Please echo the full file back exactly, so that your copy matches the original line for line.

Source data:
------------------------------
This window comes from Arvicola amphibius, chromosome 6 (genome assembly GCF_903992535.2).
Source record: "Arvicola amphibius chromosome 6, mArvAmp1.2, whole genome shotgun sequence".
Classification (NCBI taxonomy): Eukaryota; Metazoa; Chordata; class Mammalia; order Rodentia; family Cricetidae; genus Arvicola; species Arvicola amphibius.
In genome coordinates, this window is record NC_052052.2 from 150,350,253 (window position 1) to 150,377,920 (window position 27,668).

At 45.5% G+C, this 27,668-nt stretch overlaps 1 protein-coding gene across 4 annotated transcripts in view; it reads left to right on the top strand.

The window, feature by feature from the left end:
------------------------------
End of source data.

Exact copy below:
This window comes from Arvicola amphibius, chromosome 6 (genome assembly GCF_903992535.2).
Source record: "Arvicola amphibius chromosome 6, mArvAmp1.2, whole genome shotgun sequence".
Classification (NCBI taxonomy): Eukaryota; Metazoa; Chordata; class Mammalia; order Rodentia; family Cricetidae; genus Arvicola; species Arvicola amphibius.
In genome coordinates, this window is record NC_052052.2 from 150,350,253 (window position 1) to 150,377,920 (window position 27,668).

At 45.5% G+C, this 27,668-nt stretch overlaps 1 protein-coding gene across 4 annotated transcripts in view; it reads left to right on the top strand.

The window, feature by feature from the left end: